According to the Financial Times Deutschland (FTD) newspaper, HypoVereinsbank is the latest financial institution to tell US citizens and all its clients residing in the United States that it is closing their brokerage accounts.
Deutsche Bank already made the move earlier this year and Commerzbank has said it is studying whether to do the same, FTD reported. Elsewhere in Europe, both the British HSBC and Credit Suisse have said they won't take Americans' investment business anymore.
None of the banks have said they are restricting Americans' run-of-the-mill banking activities such as making deposits into normal savings accounts.
That's because those transactions aren't yet covered by US regulations that as of the beginning of 2011 have required banks to make detailed disclosures to American authorities about US customers' security holdings.
The US government has claimed the requirements are meant to make it easier to prosecute Americans trying to dodge taxes on their investments.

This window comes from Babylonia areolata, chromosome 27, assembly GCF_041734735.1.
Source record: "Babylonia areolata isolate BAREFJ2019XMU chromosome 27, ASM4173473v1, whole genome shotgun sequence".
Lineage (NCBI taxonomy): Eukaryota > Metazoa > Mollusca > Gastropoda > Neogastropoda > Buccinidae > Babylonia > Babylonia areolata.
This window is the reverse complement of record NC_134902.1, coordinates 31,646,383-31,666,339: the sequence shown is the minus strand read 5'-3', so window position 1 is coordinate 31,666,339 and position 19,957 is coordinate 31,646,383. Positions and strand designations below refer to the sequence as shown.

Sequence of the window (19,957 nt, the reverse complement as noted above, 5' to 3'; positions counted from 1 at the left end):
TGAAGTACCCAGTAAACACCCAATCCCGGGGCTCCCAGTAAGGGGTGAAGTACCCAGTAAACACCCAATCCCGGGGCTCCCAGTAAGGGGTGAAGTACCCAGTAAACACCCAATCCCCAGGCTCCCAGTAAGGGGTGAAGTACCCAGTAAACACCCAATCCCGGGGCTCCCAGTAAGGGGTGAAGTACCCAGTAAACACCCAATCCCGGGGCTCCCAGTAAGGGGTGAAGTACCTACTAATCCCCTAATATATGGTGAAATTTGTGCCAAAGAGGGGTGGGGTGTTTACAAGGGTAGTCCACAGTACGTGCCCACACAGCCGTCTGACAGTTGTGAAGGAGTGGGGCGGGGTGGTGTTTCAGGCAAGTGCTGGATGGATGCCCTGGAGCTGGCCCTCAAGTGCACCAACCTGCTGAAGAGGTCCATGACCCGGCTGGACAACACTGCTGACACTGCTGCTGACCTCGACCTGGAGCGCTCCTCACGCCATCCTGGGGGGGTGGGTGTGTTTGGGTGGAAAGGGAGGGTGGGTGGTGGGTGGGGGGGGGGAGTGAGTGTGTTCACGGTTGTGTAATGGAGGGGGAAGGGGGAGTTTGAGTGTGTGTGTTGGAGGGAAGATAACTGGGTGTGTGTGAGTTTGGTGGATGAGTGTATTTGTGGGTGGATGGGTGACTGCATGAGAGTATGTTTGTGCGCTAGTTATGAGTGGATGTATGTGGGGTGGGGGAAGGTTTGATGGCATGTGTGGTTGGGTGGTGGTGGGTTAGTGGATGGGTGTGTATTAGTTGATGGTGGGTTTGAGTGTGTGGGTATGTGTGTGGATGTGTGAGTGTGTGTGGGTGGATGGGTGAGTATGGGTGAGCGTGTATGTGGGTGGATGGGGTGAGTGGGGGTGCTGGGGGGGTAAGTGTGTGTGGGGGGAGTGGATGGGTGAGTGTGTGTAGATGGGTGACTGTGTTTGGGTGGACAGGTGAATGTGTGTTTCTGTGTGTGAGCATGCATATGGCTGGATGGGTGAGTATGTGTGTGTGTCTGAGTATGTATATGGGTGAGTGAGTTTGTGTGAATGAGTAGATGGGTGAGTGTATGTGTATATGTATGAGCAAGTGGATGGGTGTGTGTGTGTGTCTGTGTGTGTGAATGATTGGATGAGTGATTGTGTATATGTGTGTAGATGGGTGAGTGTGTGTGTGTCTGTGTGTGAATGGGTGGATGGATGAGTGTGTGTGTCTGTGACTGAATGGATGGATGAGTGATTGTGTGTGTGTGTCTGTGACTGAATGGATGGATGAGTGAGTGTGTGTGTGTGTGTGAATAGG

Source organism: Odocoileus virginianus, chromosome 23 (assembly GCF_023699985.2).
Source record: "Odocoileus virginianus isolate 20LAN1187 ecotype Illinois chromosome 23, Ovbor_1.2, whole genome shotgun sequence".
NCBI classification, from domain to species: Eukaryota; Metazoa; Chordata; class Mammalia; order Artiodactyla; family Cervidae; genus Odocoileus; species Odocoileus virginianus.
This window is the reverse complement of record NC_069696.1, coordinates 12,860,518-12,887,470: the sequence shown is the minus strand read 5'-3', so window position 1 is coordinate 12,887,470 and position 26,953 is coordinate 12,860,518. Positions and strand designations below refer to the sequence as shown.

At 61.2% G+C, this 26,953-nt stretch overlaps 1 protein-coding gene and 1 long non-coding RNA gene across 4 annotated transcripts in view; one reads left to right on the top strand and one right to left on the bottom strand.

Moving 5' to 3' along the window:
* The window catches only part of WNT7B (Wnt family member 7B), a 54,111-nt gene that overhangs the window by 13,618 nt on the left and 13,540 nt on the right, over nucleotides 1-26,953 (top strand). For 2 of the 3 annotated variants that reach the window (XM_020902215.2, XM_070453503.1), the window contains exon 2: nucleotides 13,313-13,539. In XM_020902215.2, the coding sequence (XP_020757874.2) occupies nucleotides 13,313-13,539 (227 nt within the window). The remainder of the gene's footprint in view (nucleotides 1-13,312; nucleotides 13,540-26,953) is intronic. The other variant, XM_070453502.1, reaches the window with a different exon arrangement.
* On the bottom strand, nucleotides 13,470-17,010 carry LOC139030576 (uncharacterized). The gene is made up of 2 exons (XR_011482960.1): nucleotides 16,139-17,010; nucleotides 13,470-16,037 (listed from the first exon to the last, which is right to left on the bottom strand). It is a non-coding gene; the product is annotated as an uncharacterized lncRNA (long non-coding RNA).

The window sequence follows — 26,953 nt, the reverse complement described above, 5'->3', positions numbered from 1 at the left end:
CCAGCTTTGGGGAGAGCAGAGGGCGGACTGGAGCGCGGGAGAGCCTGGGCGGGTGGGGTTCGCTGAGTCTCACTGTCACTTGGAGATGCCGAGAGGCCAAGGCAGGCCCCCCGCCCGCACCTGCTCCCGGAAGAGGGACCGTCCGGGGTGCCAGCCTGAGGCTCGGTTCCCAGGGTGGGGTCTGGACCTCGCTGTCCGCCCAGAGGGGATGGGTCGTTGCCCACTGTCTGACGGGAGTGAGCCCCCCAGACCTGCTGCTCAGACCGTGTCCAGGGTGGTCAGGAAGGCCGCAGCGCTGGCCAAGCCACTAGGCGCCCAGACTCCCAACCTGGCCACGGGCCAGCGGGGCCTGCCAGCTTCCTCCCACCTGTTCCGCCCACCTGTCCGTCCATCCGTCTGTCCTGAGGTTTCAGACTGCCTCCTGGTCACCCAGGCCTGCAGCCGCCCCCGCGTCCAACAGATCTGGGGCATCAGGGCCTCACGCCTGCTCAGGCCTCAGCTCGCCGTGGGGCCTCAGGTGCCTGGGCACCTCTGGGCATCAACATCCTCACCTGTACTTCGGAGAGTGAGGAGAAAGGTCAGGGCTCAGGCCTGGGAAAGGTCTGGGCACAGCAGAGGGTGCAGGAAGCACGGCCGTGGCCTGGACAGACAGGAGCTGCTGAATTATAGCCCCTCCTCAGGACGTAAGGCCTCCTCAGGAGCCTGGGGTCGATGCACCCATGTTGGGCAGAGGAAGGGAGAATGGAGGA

But some in the German financial sector think the rules are actually calculated to make it harder for Americans to invest money abroad, thereby forcing them to put their cash in US banks, according to the FTD.
The regulations will only get more complex in 2013 when the US Foreign Account Tax Compliance Act comes into effect. That will require banks to report more information about account holders to American tax authorities, although specifics about what the law will require remain elusive, angering many in the financial services industry.
In any event, German banks have said they're being forced to invest millions of euros in updating computer systems to ensure their legal obligations are met.
“This is a tremendous burden on institutions,” a spokesman for the Association of German Banks griped to FTD.